A FATHER and son who own a chain of pubs have been hit with a record fine after becoming the first people to be prosecuted over illegally showing Premier League football via the internet.
Alister and Charles Darroch beamed games into 11 pubs in Hull for six months during the 2009/10 season when Hull City were still in the top flight.
The pair accessed the games via a North African TV station over the internet instead of using a foreign satellite decoder card – avoiding paying £119,000 that should have gone to BSkyB.
Investigators sent them 40 warning letters after covert officers saw the matches, but the pair ignored them.
Police then raided the pubs and seized computer equipment.
The Darrochs have now been fined £33,000 each – £3,000 for each pub where the games were illegally screened – and must each pay court costs of £25,067.
The total bill of more than £116,000 is the largest penalty ever imposed in a case involving illegally screened football.
Their barrister argued that the case of Portsmouth landlady Karen Murphy – who insists the EU should allow her to screen matches from European TV stations – affected their case.
But Hull Magistrates Court rejected this as the Darrochs used the internet to show games rather than a decoder.
The court heard how Media Protection Services Ltd (MPS) launched a covert operation against the Darrochs’ pubs.
They returned to issue a warning in person and then sent dozens of letters but to no effect.
District Judge Fred Rutherford said it “beggared belief” that they took no notice of the letters and said their crimes had given them a “significant advantage” over other pubs in the area.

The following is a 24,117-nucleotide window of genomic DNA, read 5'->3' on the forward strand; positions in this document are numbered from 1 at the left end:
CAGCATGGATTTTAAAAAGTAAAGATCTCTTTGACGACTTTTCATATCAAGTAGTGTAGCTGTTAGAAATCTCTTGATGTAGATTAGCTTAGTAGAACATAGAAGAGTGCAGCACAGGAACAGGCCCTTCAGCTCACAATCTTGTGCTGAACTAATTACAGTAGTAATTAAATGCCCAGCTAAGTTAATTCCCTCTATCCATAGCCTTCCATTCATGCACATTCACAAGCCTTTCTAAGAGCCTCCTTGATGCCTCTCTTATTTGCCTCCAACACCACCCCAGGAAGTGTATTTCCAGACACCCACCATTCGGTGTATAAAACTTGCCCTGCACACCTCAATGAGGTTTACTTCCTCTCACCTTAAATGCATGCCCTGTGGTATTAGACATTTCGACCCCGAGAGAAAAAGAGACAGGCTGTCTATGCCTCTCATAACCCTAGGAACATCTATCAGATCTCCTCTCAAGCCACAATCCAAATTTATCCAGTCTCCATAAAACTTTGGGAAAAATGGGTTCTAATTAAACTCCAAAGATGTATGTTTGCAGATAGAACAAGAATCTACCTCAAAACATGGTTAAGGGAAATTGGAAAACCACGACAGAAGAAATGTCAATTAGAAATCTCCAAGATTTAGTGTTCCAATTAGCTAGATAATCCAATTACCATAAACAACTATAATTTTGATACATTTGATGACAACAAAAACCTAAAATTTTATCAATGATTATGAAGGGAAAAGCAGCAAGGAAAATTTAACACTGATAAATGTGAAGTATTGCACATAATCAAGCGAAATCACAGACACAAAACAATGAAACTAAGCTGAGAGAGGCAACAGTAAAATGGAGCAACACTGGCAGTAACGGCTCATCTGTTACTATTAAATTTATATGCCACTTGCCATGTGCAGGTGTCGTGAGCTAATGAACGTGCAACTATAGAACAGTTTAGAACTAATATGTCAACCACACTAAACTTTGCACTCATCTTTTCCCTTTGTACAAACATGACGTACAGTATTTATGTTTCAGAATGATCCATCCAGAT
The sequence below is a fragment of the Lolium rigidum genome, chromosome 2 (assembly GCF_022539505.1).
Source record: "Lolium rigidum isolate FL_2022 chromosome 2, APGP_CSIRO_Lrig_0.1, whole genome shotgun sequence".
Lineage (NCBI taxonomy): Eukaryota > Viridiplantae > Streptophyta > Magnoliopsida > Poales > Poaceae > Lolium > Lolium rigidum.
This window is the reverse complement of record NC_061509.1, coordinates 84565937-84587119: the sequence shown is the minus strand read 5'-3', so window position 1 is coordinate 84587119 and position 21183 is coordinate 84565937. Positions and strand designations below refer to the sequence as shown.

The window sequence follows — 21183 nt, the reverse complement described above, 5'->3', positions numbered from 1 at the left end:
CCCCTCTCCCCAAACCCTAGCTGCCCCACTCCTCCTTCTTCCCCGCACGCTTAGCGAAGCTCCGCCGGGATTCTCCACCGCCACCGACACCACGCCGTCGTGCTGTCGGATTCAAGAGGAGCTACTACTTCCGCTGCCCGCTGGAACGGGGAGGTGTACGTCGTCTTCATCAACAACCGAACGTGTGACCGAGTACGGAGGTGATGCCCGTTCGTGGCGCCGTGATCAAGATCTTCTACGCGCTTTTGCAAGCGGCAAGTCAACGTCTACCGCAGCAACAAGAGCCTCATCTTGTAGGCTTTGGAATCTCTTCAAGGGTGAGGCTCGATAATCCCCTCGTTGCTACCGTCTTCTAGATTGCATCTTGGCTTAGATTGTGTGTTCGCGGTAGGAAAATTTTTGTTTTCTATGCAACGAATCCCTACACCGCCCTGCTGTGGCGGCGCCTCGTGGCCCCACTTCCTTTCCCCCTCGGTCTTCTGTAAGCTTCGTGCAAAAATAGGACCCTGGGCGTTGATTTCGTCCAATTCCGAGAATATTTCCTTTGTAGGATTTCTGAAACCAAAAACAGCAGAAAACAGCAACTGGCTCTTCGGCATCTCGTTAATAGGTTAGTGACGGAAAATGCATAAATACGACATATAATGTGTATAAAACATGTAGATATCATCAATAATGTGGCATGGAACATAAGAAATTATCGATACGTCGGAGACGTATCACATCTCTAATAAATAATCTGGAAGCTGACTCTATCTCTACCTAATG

He added: “The defendants obviously did not care about the pubs screening Sky matches legitimately, which is why the penalties are so severe.
“It was simply convenience for both defendants to hide behind the advice of the suppliers of the internet streaming equipment and to ignore all the warnings that they had been given.”
Ray Hoskin, managing director of MPS, said: “This case is notable because of the size of the fines, which are the largest we have seen due to the number of premises owned, and the fact they used an internet device.
“I am disappointed that a minority of publicans still ignore the many warnings given by the courts and ourselves over a period of years, but I am delighted for the majority who still respect the law and have suffered loss of trade by the activities of rogue neighbours.”
The pair have been given three months to pay the fine and fees in full.
Earlier this month, European judges were advised to back the right of Ms Murphy to use a Greek decoder to screen matches.
She faced a fine and costs totalling almost £8,000 after being taken to court by the Football Association Premier League, which represents the broadcasting interests of the 20 Premier League clubs.
But an Advocate-General at the European Court of Justice, Julie Kokott, said blocking Ms Murphy’s right to use the decoder breached European Union single market rules.
EU judges will rule on the matter later this year as at this moment Ms Kokott’s opinion is not legally binding.